(Editor's Note: This article was originally published in January of 2022)
Satellites are an integral part of modern tournament poker. They draw huge fields for big events both online and live. The most famous satellite story is Chris Moneymaker's victory in qualifying for the 2003 WSOP Main Event on PokerStars for $38.
The creator of satellites is Eric Drache, who served as tournament director for the World Series from 1973 to 1988. In the first years, tournaments attracted ten people, and many did not understand why they would hire someone to work this role. But Eric added new tournaments to the schedule every year and introduced changes. During his time as tournament director, the number of participants in the WSOP Main Event grew steadily.
In the early 70s, Eric pioneered tournaments with antes, and from the very beginning of his career, he promoted the idea that all Vegas casinos follow the same tournament rules. Eric also identified poker dealers as a separate profession and began to ensure that they were prepared for the series. Previously, casino employees from other games were invited to poker tables. They knew how to deal cards, but did not understand the intricacies of poker at all.
After the World Series of Poker, Eric worked briefly at the Golden Nugget Casino until Steve Wynn lured him away. In the 70s and 80s, poker was not represented in all casinos, and there were no separate poker rooms at all. In 1989, Wynn opened the Mirage, the largest casino in Las Vegas at the time. He decided to organize a separate room there exclusively for poker and entrusted all organizational issues to Drache. Eric chose where the hall would be located, what it would look like, and what games it would feature. The new poker room became a real hit; it was there that the most expensive games were held before the Bellagio casino opened in 1998. In the fall of 2020, the owners of Mirage closed their poker room forever.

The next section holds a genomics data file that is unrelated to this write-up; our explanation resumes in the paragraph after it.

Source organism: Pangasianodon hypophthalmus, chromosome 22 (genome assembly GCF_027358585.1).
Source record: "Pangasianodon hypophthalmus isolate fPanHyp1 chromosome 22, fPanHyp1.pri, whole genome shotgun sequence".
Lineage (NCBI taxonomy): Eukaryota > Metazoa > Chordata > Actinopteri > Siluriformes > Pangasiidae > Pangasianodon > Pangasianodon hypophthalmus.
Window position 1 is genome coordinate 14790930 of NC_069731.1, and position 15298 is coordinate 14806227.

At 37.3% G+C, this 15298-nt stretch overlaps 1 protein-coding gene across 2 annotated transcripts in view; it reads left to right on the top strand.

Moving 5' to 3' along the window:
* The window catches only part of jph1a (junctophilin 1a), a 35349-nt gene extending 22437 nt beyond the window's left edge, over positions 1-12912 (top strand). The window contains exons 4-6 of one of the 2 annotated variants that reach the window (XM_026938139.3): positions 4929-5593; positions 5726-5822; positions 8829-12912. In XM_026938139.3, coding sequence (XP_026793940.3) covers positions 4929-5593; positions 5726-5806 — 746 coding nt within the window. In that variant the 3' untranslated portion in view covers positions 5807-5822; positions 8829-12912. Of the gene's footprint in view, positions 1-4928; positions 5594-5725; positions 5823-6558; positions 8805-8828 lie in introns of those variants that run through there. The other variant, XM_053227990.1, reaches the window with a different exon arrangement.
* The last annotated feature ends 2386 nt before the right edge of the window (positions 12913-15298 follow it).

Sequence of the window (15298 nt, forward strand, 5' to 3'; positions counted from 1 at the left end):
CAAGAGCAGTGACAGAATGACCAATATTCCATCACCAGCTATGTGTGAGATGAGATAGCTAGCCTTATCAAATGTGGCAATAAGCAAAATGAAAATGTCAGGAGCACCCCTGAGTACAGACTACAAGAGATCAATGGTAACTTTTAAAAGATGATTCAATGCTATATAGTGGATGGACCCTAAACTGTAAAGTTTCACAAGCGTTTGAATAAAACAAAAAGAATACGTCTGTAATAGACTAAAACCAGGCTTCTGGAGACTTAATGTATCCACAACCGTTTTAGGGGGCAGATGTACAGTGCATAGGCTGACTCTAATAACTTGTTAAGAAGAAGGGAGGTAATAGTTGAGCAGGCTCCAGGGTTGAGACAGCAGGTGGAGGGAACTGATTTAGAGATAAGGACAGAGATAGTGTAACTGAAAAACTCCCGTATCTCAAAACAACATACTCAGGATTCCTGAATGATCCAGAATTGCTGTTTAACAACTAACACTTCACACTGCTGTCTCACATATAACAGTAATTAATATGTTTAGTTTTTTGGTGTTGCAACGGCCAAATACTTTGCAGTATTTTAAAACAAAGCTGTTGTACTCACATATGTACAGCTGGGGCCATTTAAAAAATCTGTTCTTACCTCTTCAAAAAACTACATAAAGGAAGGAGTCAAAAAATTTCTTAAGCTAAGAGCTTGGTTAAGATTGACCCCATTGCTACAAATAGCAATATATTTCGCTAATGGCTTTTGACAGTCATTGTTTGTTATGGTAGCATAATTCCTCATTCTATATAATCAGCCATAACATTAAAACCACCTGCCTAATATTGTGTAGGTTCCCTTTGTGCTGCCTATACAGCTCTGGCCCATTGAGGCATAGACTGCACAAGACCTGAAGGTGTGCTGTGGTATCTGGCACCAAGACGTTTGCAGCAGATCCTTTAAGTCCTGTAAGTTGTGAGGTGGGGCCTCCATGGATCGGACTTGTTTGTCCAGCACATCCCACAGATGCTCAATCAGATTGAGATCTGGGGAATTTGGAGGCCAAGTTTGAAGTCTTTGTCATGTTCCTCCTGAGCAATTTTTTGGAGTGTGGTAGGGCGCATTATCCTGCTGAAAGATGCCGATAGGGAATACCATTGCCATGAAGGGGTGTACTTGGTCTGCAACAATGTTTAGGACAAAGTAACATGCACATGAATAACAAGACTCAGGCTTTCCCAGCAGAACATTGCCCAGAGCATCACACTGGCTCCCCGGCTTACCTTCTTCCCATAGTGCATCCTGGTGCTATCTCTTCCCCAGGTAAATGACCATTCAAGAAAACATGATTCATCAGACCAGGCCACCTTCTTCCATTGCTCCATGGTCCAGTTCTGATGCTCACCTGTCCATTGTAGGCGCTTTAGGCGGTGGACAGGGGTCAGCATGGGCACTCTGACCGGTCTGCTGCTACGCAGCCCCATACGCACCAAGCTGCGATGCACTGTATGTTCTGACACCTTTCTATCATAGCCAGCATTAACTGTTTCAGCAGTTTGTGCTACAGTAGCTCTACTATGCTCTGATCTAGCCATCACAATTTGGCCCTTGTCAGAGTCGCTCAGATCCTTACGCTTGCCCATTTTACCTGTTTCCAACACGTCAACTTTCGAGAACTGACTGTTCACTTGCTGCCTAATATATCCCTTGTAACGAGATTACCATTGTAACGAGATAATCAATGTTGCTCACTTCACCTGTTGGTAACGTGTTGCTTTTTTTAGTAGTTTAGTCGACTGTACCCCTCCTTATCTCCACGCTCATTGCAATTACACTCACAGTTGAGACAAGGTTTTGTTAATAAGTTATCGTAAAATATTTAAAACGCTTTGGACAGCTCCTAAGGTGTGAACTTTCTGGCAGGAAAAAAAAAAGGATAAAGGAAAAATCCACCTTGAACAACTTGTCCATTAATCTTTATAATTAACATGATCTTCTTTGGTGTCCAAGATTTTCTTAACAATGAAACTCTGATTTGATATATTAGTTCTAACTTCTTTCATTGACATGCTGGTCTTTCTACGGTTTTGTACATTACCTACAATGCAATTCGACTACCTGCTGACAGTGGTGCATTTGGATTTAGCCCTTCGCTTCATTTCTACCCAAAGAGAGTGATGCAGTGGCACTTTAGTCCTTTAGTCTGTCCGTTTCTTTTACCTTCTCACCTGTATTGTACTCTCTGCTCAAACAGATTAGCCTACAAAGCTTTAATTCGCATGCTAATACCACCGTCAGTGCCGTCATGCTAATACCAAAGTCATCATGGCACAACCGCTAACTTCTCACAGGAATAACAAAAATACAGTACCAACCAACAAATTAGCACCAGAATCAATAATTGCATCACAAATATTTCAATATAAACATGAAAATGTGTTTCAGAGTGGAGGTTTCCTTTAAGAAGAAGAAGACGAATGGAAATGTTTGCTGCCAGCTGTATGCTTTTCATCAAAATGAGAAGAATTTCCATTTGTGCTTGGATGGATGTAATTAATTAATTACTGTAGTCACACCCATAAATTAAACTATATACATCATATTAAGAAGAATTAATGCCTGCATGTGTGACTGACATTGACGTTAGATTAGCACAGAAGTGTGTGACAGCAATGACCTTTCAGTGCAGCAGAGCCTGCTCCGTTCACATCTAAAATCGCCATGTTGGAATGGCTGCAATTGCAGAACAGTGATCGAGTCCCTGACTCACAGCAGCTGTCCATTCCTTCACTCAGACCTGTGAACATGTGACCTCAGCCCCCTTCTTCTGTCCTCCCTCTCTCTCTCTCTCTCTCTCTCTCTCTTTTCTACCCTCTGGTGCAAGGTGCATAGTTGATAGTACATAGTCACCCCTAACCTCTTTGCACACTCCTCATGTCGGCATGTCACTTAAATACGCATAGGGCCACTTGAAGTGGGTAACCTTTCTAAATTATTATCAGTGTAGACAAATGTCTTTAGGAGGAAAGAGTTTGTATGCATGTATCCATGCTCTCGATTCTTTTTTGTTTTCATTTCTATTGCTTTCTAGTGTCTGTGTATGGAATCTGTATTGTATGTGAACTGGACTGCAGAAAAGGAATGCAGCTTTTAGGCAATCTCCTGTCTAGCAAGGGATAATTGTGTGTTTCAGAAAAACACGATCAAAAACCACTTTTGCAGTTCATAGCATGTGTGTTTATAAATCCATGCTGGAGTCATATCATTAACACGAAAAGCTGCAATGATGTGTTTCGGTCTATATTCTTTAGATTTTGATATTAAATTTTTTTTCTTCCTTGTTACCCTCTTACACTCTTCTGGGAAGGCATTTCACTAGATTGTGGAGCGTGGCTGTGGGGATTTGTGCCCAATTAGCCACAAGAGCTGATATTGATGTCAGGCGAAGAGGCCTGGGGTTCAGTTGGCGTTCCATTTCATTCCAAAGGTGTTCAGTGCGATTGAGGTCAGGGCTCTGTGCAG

In the mid-90s, Eric moved from Las Vegas to Los Angeles and helped Larry Flynt organize his famous indoor stud game. There, Eric was also responsible for the organization and determined who was allowed at the table. In 2000, Larry, again with the help of Eric, opened the Hustler casino in the California city of Gardena, where his game moved. By then, the stakes had been raised to $2,000/$4,000 with a $1,000 ante and a minimum buy-in of $200,000.
In the mid-2000s, Eric switched to television work and assisted Mori Eskandani on many of his projects – High Stakes Poker, NBC National Heads-Up Challenge, and World Series broadcasts.
In 2012, Eric was elected to the Poker Hall of Fame, of which he was also one of the founders.
“I’m not only surprised and honored to be included,” Eric said at the ceremony, “but I’m even a little embarrassed, given the big names of the other nominees.” When Jack [Binion] and I came up with the concept for the Hall of Fame in 1979, I had no idea that I would ever be on the list of potential candidates.
Eric himself didn't play poker very often. Throughout his career, his favorite game remained seven-card stud. He cashed five times in World Series tournaments – four times he took 2nd place as well as a 3rd, all of these tournaments were in Stud. He owns the phrase: “I was the seventh best player in the world in seven-card stud, but unfortunately, I always played against the first six.”